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Lord Rooker: As regards the second point the noble Baroness made, I do not have any examples but in ordinary cases before the courts if people win they are not necessarily awarded their costs, even on appeal.

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There is no general presumption in that regard. In my former constituency a case arose that I raised in an Adjournment debate in the House a long time ago. The person concerned had served a term of imprisonment and, after his release, the appeal was heard and the conviction was quashed. A police officer was involved, believe it or not. One could not turn back the clock. Try to get compensation for that! But it is normally the case that even if you win an appeal, you are not necessarily awarded your costs. That will depend on the circumstances of the case. We have to leave that to the discretion of the tribunal.

However, if information is statutorily requested by an authority of someone and that person is not in possession of the information, he or she should tell the authority that he does not have the information. However, if the person does not tell the relevant authority that he or she does not have the information, he is obstructing the work of the valuation office. If the person does not have the relevant information, he or she should simply tell the valuation officer that he does not have it. The failure to inform the valuation officer that one does not have the information constitutes an obstruction. The worry about the wording of subparagraph (2)(a) that the noble Baroness mentioned is irrelevant. As I say, if a person does not have the information that is requested of him or her, he should simply say that he does not have it. What he should not do is ignore the request for information.

Baroness Hanham: I sought a period of 28 days rather than 21 in order to provide the information. However, I hear what the Minister says. I do not wish to pursue the matter further at this stage. However, I am perplexed by what the Minister said about the repayment of a penalty. If one has been fined a penalty, I believe that that should be reimbursed if it is discovered on appeal that it is not justified. I am not talking about costs. Costs could constitute an astronomical sum if counsel have been briefed. I referred to a penalty. The Bill states that,

    "the valuation tribunal may mitigate or remit any penalty".

We sought to change the word "may" in that sentence to "shall".

Lord Rooker: If the noble Baroness wishes to provide any examples of where people have been treated unfairly as regards the matter that we are discussing, I shall certainly consider them before Report. I am not saying that I shall take away the amendment and reconsider it but I shall need to be given some facts and details of unfair treatment to respond to the matter if it is raised at the next stage of the Bill. I do not have any examples of that. As I say, I am more than prepared to consider such examples, but the matter must be based on facts, not what we consider might be unfair. The present system seems to work all right. I am not aware of massive problems with the present system. If we are going to change it, we would have to have a damned good reason for doing so.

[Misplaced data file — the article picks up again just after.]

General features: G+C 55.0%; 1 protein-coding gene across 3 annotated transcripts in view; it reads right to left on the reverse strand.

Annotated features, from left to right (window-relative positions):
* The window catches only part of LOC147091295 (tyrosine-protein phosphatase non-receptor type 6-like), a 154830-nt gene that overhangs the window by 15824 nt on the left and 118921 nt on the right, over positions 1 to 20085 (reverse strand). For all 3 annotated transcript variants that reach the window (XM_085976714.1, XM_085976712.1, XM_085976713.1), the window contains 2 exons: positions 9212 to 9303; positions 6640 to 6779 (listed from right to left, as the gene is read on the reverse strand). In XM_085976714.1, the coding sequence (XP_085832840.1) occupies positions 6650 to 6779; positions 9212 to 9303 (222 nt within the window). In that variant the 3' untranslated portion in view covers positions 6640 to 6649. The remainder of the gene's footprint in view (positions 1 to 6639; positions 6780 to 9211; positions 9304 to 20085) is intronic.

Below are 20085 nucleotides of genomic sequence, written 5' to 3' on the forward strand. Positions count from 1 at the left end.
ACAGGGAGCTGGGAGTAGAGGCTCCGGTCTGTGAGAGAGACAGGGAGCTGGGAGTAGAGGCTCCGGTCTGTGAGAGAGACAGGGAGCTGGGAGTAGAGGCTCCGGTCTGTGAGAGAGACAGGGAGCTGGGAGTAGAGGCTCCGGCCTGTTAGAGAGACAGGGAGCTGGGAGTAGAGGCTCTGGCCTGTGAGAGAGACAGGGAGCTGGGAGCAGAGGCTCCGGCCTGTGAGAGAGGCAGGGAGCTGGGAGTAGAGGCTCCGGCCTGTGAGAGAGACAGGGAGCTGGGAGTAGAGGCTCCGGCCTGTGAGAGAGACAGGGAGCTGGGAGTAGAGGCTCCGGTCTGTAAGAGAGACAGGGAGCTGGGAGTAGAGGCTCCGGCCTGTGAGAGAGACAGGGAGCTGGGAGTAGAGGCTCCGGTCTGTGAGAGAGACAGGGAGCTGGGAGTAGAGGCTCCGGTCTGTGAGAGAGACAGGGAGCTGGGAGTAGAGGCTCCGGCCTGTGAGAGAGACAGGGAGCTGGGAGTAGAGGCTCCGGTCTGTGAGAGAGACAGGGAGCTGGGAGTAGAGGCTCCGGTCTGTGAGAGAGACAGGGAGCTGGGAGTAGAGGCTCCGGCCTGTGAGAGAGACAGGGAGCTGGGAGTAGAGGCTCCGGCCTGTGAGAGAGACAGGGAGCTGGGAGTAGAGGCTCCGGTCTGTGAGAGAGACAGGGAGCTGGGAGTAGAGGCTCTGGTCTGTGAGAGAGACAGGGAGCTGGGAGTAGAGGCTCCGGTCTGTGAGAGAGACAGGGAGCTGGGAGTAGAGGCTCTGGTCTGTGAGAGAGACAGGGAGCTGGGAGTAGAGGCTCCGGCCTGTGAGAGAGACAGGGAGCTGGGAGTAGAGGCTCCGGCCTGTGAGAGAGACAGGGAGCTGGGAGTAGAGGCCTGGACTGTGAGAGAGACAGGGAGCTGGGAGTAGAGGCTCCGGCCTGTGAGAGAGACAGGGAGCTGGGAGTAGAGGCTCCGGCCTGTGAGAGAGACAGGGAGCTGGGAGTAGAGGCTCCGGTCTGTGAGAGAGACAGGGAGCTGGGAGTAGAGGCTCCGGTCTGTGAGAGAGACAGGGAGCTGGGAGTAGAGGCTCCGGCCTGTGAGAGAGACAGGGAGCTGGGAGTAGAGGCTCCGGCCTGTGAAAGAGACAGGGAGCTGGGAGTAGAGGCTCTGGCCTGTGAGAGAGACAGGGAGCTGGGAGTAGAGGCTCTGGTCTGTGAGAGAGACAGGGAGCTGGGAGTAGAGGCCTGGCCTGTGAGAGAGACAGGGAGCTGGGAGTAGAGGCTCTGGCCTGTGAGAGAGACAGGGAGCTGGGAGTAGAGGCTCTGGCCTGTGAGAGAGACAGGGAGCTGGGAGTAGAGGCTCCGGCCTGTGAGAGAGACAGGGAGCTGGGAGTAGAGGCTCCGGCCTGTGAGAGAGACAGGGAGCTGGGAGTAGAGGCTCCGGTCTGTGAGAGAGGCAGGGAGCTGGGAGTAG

Baroness Hanham: I thank the Minister for that reply. I beg leave to withdraw the amendment.

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Amendment, by leave, withdrawn.

The Earl of Caithness moved Amendment No. 149:

    Page 37, line 40, at end insert—

"(6) For the purposes of sub-paragraph (2) above—
(a) where a valuation officer serves a notice under this section, this will comply with guidance to be published by the Secretary of State for the purposes of this section; and
(b) before publishing any such guidance, the Secretary of State shall consult with such persons or organisations as appear to him to be relevant."

The noble Earl said: This amendment follows on to some extent from the discussion that we have just had. The Minister explained the reasons for Clause 73. By and large, I support the Government in what they are proposing. I am not a great one for increasing bureaucracy but I believe that there is a case here for a little more bureaucracy in the form of guidelines. The Government are giving valuation officers quite a degree of discretion and powers to remit and to levy additional fines. I believe that that ought to be governed by a code of practice or a statement from the Minister. That is what my amendment seeks to achieve. I beg to move.

Lord Bassam of Brighton: I understand why the noble Earl tabled the amendment which follows on from the previous debate. We believe that the scheme works well as it is. Perhaps the noble Earl is aware of problems, difficulties and complaints than we are. The amendment seeks to ensure that new guidance is introduced when the regulations are produced. The clause replaces a criminal penalty with a civil penalty. The scheme should operate largely as it operates at present. I cannot see any major differences.

There is already a clear legal framework and set of requirements with regard to serving a notice. If that is not done in accordance with proper practice, I am sure that any court would rule on behalf of the person on whom the notice is served. We do not believe that additional guidance on that process is required. No doubt the noble Earl may wish to make some further representations on that point on behalf of his profession, but the scheme works well as it is. As I say, we are replacing a criminal regime with a civil one. We believe that the scheme will continue to work well within that regime.